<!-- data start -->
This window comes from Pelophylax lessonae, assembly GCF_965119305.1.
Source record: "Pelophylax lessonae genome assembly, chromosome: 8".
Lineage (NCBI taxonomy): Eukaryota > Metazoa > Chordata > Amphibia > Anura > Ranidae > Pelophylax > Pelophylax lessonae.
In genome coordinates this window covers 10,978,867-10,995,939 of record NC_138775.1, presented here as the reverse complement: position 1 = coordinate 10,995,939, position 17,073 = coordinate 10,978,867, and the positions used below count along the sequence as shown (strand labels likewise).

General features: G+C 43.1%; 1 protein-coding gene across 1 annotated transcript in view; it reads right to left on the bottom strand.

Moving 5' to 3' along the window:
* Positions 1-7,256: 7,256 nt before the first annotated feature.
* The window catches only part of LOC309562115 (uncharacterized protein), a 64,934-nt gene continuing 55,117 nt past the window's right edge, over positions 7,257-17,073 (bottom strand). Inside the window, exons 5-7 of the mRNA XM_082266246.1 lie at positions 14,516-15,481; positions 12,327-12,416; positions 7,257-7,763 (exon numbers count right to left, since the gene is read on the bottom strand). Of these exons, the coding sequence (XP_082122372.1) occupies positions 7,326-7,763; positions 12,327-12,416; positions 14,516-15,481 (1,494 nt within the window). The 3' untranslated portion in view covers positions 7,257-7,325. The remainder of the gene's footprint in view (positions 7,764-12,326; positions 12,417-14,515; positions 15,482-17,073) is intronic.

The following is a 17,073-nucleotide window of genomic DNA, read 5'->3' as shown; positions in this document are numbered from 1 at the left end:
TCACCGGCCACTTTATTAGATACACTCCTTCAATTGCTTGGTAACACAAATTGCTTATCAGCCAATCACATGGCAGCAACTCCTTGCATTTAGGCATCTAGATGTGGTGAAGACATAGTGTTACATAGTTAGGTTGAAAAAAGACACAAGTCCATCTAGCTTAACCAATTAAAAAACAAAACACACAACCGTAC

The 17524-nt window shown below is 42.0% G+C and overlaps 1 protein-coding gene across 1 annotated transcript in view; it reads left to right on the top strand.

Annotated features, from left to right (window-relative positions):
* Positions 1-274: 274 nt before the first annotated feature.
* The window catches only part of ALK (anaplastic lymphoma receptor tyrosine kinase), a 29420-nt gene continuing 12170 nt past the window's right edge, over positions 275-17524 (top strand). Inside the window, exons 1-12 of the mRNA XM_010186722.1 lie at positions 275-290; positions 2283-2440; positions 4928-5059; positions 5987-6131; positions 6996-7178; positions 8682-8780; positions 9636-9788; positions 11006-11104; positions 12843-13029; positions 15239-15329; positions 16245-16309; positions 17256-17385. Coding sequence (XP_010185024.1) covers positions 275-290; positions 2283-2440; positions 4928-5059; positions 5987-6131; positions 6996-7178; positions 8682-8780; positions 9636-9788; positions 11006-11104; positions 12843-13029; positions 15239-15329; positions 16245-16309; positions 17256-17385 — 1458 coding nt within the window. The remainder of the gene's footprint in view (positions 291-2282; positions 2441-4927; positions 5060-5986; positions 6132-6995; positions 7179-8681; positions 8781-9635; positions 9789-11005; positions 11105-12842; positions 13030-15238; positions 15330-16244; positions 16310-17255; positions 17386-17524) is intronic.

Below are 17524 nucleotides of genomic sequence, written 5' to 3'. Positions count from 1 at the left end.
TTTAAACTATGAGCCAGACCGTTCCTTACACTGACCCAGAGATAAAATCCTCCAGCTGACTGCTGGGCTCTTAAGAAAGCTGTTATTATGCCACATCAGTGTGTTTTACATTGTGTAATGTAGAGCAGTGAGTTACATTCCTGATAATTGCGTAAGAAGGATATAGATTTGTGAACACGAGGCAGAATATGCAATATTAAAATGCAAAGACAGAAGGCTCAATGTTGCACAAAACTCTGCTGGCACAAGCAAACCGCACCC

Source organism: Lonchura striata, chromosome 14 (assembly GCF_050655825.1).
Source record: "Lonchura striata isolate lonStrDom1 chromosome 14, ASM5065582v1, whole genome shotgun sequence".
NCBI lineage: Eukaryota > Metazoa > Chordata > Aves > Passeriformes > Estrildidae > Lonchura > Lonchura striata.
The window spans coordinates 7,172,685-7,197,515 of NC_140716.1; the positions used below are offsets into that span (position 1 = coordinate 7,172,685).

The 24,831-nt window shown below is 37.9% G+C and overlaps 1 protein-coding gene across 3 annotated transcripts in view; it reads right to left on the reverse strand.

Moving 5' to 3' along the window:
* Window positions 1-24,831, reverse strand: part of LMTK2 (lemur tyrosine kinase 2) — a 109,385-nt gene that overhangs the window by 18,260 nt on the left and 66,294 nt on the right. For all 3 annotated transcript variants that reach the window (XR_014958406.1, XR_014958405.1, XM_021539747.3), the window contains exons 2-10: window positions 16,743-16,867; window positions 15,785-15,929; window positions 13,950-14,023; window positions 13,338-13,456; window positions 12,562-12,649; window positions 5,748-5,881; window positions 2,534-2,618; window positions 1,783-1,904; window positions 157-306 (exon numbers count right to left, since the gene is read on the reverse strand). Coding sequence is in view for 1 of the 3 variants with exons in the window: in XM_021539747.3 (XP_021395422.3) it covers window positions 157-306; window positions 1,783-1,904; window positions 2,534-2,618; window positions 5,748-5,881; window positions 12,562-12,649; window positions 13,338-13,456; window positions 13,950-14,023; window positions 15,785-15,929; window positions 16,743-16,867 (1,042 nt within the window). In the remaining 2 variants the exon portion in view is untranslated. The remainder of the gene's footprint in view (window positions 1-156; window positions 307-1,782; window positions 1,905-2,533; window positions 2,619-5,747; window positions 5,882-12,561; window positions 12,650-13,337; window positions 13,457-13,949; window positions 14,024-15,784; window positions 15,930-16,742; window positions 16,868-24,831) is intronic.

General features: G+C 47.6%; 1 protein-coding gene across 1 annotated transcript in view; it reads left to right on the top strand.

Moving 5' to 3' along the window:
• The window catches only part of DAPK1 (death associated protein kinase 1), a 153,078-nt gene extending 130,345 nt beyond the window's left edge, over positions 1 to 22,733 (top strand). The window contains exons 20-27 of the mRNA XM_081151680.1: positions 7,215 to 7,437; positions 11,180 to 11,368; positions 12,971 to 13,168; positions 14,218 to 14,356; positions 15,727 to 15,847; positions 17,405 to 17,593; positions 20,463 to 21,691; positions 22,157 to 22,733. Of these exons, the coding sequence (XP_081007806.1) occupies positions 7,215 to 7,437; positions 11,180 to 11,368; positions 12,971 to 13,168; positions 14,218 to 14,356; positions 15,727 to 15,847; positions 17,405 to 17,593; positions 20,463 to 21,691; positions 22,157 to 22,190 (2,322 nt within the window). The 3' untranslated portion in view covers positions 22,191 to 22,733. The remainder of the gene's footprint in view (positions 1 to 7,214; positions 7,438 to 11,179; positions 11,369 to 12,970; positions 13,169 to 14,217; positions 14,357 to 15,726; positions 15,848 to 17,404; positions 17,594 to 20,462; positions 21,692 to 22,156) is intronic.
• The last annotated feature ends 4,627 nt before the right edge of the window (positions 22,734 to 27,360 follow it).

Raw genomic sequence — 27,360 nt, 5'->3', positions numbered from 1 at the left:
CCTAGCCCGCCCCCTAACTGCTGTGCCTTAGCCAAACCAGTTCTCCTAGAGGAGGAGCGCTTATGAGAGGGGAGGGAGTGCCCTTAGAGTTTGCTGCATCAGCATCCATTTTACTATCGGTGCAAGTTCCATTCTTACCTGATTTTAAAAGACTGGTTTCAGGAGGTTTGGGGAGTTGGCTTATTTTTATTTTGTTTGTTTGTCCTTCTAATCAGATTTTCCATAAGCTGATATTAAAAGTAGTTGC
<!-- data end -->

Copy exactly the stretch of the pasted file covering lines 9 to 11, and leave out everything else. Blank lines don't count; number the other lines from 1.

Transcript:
The following is a 17,073-nucleotide window of genomic DNA, read 5'->3' as shown; positions in this document are numbered from 1 at the left end:
TCACCGGCCACTTTATTAGATACACTCCTTCAATTGCTTGGTAACACAAATTGCTTATCAGCCAATCACATGGCAGCAACTCCTTGCATTTAGGCATCTAGATGTGGTGAAGACATAGTGTTACATAGTTAGGTTGAAAAAAGACACAAGTCCATCTAGCTTAACCAATTAAAAAACAAAACACACAACCGTAC

The 17524-nt window shown below is 42.0% G+C and overlaps 1 protein-coding gene across 1 annotated transcript in view; it reads left to right on the top strand.